Communities in the North East will receive a share of the £75m culture fund

COMMUNITIES in the North East have been placed on a priority list for cultural funding as part of a £75m plan to improve areas outside London.

Darlington, County Durham and Stockton-on-Tees are among 10 places in the North East that will be placed on a priority list for cultural funding as part of the government’s leveling campaign.

The news is part of an announcement made today (Wednesday) by Culture Secretary Nadine Dorries. By 2025, all areas should have received funding.

The government says the increased financial support will ensure a better distribution of arts funding, help level the country and increase accessibility and opportunity in areas that have been culturally underserved in years past.

Cities and communities across the North East are among more than 100 “Leveling Up for Culture Places” that will be targeted.

Other local authority areas included in the list are Middlesbrough, Redcar and Cleveland, Hartlepool, North Tyneside, Northumberland, South Tyneside and Sunderland.

Read more: Government reveals how it thinks it’s leveling the North East

Cultural investment outside London through the Arts Council is expected to reach almost £250m by 2025, equivalent to a 19% increase by the final year of the review period spending. Arts Council England (ACE), which will oversee the distribution of funds, will see its overall budget increase over the period.

The government pledged to dramatically increase cultural spending outside the capital in its Leveling Up white paper. ACE currently spends £21 per person in London and on average £6 per person in the rest of England.

The North East is already home to a number of organizations that receive ACE support, including Theater Hullabaloo, Darlington, Beamish, County Durham and Northern Stage, Newcastle.

New data has revealed that Durham will attract 15 million visitors, bring thousands of new jobs and see significant support for the region’s upgrade program if it wins its bid to be named UK City of Culture 2025.

Organizers say City of Culture status and planned activities across the county would help create a lasting legacy of jobs, new creative industries and a visitor economy that will continue to grow.

The council today submitted its application for the next stage of the competition with lead partner Durham University on behalf of Culture Durham – a partnership of organizations who say they are united by their belief in the power of the culture of transform lives.

Uniquely, the bid aims to secure Durham’s title – both county and city – and if successful, it would be the first ever county bid to achieve UK City of Culture status. .

Read more: Advocacy to invest in northern culture by leveling engagement

Some of the highlights from previous Festival of Thrift events. It celebrates its 10th anniversary this year. Photos: Echo of the North

The Festival of Thrift, in Redcar and Cleveland, is one of many local initiatives that will benefit from the new funding.

Stella Hall and Emma Whitenstall, its co-directors, said its success was helped by government funding.

“Festival of Thrift is a CIC firmly rooted in the Tees Valley and over the past 10 years, with the support of Arts Council England, we have grown from an annual weekend event to an organized year-round with a focus on sustainability and extending locally from our Redcar home across the UK and internationally to audiences from all walks of life,” they said.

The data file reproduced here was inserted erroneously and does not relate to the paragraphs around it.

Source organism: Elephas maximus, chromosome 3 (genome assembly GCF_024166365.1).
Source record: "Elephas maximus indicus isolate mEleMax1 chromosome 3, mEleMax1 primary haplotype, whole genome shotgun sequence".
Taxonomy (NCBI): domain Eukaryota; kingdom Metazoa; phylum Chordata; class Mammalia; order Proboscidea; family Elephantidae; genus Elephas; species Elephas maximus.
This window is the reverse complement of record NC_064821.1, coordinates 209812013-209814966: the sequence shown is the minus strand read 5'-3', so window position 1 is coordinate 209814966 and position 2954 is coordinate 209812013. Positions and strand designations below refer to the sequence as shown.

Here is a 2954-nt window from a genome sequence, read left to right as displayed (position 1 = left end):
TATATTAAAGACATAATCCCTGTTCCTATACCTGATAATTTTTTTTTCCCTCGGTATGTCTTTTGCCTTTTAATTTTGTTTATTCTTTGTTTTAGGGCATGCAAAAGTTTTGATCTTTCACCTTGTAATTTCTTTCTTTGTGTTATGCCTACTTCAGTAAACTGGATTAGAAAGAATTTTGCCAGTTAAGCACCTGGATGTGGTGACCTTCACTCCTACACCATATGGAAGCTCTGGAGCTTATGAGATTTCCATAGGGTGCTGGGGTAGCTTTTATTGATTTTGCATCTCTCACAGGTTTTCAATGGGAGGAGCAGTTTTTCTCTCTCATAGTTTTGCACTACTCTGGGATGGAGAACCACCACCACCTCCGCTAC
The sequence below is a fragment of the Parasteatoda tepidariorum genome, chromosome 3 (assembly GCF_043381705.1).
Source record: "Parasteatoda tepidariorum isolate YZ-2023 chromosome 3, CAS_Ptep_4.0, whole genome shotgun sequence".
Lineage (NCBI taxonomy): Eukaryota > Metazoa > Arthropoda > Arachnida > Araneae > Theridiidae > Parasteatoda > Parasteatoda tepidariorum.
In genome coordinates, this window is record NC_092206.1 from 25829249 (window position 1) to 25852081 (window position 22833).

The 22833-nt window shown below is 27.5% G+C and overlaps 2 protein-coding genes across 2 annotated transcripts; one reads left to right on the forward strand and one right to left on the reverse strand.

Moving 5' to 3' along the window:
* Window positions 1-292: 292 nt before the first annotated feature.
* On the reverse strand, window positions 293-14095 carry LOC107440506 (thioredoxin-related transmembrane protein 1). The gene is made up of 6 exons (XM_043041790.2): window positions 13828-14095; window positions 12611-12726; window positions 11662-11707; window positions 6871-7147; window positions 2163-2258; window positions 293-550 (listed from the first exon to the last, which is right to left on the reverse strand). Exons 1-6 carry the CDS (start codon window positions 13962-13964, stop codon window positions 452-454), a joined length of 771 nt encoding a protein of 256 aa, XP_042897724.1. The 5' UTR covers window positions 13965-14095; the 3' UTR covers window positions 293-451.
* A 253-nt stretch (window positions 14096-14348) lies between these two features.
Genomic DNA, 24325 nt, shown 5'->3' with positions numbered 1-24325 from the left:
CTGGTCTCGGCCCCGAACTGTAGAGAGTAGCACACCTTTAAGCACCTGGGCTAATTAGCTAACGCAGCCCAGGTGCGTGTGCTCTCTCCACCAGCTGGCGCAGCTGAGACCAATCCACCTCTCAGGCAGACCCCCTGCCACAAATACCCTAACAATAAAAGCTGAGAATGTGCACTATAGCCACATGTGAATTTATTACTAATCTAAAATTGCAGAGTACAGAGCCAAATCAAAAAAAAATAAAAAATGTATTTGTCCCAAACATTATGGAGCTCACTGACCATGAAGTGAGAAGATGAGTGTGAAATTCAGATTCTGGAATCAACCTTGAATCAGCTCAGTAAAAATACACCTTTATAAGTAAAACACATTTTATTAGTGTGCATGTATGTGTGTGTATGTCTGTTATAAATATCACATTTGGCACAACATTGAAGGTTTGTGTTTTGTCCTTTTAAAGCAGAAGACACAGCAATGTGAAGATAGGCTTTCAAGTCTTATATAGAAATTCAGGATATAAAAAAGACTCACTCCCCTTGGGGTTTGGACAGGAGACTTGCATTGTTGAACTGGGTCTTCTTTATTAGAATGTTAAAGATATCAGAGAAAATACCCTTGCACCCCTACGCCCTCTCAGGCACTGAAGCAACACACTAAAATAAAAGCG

“As we embark on our next chapter, we are really excited about Let’s Create and the new investment opportunities available to cultural organizations like ours that provide vital cultural services outside of London.

“Applying for National Portfolio Organization (NPO) status means we can develop new jobs, training and employability skills for people in our local community, as well as provide representative and appropriate cultural opportunities.

“We believe that the voice of local communities is a powerful catalyst for climate action and essential for the development of social growth in our northern cities.

The Northern Echo: Annabel Turpin, General Manager of Arc, Stockton.  Image: The Echo of the NorthAnnabel Turpin, General Manager of Arc, Stockton. Image: The Echo of the North

Meanwhile, Annabel Turpin, Managing Director of ARC Stockton, said: “Not-for-profit investing means we can commit to providing our communities with exceptional cultural experiences, creating jobs and supporting the growth of industries. creativity at the local level.

“It increases the pride of people in the region and connects our communities, giving people here the same opportunities as anywhere else in the UK.

“It has helped put Tees Valley on the map for its cultural ambitions, helping us and others to realize them.”

Arts Minister Lord Parkinson of Whitley Bay added: “As I have always known, the North East is home to fantastic cultural institutions and brilliantly creative people.

“But historically, the Northeast hasn’t benefited as much as other regions from funding from taxpayers across the country. That’s what the changes we’re making today will address.

“We want to help our existing cultural organizations continue to thrive and grow, whilst further unleashing the artistic passion and creative brilliance we all know in the North East of England.”

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